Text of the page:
William Roxburgh studied botany at Edinburgh and then obtained a position as surgeon's mate on a ship of the (English) East India Company in 1766. After several voyages to India he completed his medical studies at Edinburgh. In 1776 he was appointed assistant surgeon in the company's medical establishment at Madras (now Chennai, India), becoming a full surgeon in 1780. The next year he was stationed at Samucotta, some 320 km north of Madras. He met the plant collector Johan G. König*, collected plants himself, and cultivated many useful species. In 1793 he was appointed botanist in the Carnatic (the region around Madras) and superintendent of the company's Calcutta (now Kolkata) Botanic Garden, a position he held until 1813. He was a competent manager of the garden and a pioneer in the study of the flora of India. The Society of Arts awarded him its gold medal no less than three times for his research on Indian plant fibres. He was elected a Fellow of the Linnaean Society (FLS) in 1799.
After visiting England for health reasons from December 1797, Roxburgh stayed at the Cape from 1798 to October 1799, accompanied by his wife (he was married three times and had about 12 children) and his son John Roxburgh*. While at the Cape William collected plants to take to India. According to Lady Anne Barnard (1999), who met him frequently between early February and the end of June 1799, he did not collect very far into the interior, but exchanged plants with others who had done so. He also received many plants from gardeners and collectors in Cape Town. At this time he was fit enough to climb Table Mountain, where he found a great variety of seeds. According to Robert Brown* he appears to have given special attention to the family Proteaceae, discovering several new species and making observations on the sexes, sizes and locations of these plants.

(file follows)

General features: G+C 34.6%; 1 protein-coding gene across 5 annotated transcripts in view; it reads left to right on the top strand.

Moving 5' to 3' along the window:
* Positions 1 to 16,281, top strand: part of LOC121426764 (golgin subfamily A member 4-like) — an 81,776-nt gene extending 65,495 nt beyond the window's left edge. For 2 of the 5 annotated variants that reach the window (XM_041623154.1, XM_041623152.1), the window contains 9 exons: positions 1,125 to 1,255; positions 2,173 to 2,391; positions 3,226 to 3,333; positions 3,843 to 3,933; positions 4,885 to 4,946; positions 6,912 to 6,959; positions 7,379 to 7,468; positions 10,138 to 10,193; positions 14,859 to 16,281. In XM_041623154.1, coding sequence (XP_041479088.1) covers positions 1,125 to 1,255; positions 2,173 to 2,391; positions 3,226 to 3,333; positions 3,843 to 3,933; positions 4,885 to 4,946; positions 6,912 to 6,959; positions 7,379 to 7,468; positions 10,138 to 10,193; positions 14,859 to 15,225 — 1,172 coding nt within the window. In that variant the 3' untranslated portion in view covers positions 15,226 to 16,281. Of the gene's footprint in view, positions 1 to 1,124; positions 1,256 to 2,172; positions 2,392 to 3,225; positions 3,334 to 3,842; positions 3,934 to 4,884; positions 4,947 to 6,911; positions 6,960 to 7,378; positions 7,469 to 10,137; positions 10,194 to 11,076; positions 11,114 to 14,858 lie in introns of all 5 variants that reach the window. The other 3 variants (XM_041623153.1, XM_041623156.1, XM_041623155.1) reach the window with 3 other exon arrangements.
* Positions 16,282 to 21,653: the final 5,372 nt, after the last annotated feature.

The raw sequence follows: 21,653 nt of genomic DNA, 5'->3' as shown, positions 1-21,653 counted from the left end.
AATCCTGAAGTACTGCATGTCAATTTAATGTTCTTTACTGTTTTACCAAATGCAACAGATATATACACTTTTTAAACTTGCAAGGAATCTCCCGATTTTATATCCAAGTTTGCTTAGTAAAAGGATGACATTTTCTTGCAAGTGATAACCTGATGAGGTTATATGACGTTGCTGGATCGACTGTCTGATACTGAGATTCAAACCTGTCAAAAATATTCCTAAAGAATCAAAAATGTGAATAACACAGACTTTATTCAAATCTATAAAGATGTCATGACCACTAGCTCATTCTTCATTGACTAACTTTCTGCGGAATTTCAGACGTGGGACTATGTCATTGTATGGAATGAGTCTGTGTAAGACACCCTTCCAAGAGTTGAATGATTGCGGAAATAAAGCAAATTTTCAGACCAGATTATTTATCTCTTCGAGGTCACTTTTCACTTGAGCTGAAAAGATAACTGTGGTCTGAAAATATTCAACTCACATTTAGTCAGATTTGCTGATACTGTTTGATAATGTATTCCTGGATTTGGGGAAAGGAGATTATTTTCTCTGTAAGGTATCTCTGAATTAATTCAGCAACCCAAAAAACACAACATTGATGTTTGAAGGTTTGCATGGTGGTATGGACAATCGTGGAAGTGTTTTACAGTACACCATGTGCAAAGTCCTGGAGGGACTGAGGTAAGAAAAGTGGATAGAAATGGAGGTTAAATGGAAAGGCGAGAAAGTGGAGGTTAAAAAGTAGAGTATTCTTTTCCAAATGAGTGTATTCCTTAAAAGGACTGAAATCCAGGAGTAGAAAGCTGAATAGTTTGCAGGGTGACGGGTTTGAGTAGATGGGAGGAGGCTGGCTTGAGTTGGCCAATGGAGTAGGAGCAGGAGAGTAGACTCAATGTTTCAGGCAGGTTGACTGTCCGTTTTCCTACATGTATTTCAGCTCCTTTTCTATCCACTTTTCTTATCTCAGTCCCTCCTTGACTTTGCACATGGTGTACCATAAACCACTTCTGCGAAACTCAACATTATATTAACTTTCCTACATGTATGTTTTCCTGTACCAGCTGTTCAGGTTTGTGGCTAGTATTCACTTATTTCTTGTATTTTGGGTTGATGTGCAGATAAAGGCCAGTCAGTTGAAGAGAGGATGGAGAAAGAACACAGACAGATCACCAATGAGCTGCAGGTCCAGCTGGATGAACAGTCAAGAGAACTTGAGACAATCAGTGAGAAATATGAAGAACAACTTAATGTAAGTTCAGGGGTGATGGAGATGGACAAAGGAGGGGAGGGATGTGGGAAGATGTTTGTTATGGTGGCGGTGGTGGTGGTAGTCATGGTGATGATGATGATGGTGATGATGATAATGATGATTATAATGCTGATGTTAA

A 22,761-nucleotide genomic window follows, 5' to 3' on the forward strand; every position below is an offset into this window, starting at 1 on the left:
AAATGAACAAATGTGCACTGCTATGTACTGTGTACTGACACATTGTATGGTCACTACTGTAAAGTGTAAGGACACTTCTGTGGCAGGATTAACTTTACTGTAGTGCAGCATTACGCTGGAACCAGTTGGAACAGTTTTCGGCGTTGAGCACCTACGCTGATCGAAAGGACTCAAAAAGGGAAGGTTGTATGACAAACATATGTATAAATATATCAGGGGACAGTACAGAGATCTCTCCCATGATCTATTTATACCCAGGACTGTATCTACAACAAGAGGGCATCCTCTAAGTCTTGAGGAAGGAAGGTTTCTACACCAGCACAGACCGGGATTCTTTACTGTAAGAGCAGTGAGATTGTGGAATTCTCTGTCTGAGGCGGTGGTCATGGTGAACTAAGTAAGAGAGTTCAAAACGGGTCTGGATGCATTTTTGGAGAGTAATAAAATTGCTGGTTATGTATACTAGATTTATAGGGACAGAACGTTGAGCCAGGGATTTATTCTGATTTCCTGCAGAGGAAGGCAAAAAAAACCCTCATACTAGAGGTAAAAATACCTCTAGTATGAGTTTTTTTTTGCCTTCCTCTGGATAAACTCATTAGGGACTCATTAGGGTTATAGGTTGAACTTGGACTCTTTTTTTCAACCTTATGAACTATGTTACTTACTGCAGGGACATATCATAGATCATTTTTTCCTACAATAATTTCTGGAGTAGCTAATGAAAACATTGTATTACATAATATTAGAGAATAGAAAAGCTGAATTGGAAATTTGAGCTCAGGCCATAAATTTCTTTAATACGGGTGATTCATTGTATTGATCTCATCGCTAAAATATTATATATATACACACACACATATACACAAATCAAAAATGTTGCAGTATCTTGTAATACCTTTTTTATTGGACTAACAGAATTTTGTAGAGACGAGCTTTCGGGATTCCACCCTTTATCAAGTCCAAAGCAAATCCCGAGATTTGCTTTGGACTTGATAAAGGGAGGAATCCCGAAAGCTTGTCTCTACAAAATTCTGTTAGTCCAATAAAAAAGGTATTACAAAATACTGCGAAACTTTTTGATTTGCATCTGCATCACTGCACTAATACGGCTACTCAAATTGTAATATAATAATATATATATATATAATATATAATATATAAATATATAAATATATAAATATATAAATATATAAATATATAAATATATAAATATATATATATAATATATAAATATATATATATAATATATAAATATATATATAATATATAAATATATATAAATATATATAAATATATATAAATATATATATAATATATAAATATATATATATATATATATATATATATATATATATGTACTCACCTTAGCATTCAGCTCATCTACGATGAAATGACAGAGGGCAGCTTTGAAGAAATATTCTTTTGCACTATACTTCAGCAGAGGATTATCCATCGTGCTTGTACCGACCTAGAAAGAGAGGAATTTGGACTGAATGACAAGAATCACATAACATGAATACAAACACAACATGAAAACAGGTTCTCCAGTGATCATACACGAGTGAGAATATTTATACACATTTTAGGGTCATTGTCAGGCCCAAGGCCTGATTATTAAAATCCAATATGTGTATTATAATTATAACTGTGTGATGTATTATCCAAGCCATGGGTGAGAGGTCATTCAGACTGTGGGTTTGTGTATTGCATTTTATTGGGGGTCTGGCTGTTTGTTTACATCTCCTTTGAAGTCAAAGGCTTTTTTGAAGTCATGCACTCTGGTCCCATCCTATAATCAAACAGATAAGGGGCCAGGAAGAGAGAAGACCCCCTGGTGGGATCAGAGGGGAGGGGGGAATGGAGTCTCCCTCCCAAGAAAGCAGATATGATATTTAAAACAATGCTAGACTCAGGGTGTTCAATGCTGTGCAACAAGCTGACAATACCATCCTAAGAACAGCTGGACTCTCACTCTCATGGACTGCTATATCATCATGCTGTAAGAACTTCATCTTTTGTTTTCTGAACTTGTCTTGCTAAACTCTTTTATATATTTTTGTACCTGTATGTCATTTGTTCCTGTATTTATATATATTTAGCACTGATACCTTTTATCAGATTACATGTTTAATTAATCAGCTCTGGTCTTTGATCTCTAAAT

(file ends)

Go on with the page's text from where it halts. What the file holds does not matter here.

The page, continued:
During 1805-1808 Roxburgh again had to return to Britain for health reasons. In 1813 his health finally broke down and he retired. On his final return to England in 1814 he visited the Cape again and then spent six months on the island St Helena.
Most of Roxburgh's published papers (in Asiatic Researches and the Philosophical Magazine) were descriptions of new plant species, particularly plants and trees of possible economic importance. When he left India he had completed the manuscript of a book, Hortus Bengalensis, or a catalogue of the plants grown in the Honourable East India company's botanic garden at Calcutta. It contained a list of 1510 species cultivated in the garden and was published in Serampore in 1814. He had also written his most important work, Flora Indica by this time. After much delay the first two volumes, including additional material by W. Carey and N. Wallich*, were published in Serampore in 1820 and 1824 respectively, with a three volume edition following in 1832. The book was particularly important for the economic botany of India.
Roxburgh apparently did not keep a personal plant collection. He presented most of his specimens to Sir Joseph Banks* (these are now in the Natural History Museum, London), the Linnaean Society (now also in the Natural History Museum), and A.B. Lambert of London (now in the Conservatoire et Jardin botaniques, Genčve, Switzerland). Over the years he accumulated a valuable collection of more than 2500 flower paintings by Indian artists. One set of these is at Kew Gardens and a second set in the Natural History Museum and the Central National Herbarium, Kolkata, India. A selection of 300 of the paintings, with Roxburgh's descriptions of the plants, was published as Plants of the coast of Coromandel (3 vols, 1795-1819).